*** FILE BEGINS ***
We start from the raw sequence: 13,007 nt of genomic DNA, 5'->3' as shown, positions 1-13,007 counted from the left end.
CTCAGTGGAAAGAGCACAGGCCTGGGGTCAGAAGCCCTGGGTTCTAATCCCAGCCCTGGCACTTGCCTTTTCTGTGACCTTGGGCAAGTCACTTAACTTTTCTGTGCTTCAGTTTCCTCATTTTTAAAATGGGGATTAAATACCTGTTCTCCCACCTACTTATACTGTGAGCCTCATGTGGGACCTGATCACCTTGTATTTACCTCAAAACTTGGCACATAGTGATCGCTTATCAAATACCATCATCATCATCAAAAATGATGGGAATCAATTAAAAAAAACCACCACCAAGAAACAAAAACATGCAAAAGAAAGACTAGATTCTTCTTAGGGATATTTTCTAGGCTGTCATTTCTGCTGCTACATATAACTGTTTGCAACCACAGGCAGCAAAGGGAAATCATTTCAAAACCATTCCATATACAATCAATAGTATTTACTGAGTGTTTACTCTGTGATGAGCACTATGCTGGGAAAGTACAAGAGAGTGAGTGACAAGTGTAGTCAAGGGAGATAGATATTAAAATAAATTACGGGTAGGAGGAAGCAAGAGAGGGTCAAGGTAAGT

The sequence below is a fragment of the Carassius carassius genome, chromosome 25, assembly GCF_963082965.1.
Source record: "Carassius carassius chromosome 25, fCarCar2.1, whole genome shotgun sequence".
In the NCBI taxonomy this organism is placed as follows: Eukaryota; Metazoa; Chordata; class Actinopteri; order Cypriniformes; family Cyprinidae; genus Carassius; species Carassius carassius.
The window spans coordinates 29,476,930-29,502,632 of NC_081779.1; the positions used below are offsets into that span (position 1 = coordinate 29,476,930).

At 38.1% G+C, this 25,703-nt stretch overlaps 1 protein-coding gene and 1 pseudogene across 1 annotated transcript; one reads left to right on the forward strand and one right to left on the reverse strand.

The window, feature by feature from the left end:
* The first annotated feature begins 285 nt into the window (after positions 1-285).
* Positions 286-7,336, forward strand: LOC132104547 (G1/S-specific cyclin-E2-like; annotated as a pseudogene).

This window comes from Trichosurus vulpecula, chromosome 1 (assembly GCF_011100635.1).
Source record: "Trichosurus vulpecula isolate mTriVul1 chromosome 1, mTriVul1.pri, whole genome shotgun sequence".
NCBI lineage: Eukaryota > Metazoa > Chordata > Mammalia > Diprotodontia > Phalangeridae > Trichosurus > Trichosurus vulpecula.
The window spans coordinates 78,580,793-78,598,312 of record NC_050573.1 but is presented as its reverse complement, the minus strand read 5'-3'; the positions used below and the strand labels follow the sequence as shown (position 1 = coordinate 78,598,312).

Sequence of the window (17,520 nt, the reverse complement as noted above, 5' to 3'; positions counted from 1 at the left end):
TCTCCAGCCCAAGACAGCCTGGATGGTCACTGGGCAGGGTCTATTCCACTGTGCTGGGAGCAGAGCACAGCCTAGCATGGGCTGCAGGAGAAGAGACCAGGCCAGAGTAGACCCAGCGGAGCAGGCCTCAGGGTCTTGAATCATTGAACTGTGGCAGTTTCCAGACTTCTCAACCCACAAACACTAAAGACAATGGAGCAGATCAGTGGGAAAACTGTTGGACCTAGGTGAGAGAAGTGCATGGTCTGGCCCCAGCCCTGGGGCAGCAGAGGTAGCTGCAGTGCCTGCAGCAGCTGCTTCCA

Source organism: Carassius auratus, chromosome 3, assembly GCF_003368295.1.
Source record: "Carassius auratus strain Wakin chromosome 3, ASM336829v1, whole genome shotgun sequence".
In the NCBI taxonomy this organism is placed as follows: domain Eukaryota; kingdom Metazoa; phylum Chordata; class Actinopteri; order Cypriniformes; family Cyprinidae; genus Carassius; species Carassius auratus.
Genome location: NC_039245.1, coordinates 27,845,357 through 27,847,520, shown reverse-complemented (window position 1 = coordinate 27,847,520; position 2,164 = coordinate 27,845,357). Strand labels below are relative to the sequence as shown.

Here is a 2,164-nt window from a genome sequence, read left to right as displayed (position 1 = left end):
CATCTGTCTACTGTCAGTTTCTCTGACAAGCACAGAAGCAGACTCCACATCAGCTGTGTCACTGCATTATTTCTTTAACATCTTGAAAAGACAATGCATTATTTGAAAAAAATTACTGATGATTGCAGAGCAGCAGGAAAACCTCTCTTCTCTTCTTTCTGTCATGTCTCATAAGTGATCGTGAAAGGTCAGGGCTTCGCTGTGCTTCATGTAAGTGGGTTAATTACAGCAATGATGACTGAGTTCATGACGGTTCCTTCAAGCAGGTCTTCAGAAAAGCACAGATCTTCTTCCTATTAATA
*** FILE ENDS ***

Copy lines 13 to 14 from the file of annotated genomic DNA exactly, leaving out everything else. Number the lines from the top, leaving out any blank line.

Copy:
NCBI lineage: Eukaryota > Metazoa > Chordata > Mammalia > Diprotodontia > Phalangeridae > Trichosurus > Trichosurus vulpecula.
The window spans coordinates 78,580,793-78,598,312 of record NC_050573.1 but is presented as its reverse complement, the minus strand read 5'-3'; the positions used below and the strand labels follow the sequence as shown (position 1 = coordinate 78,598,312).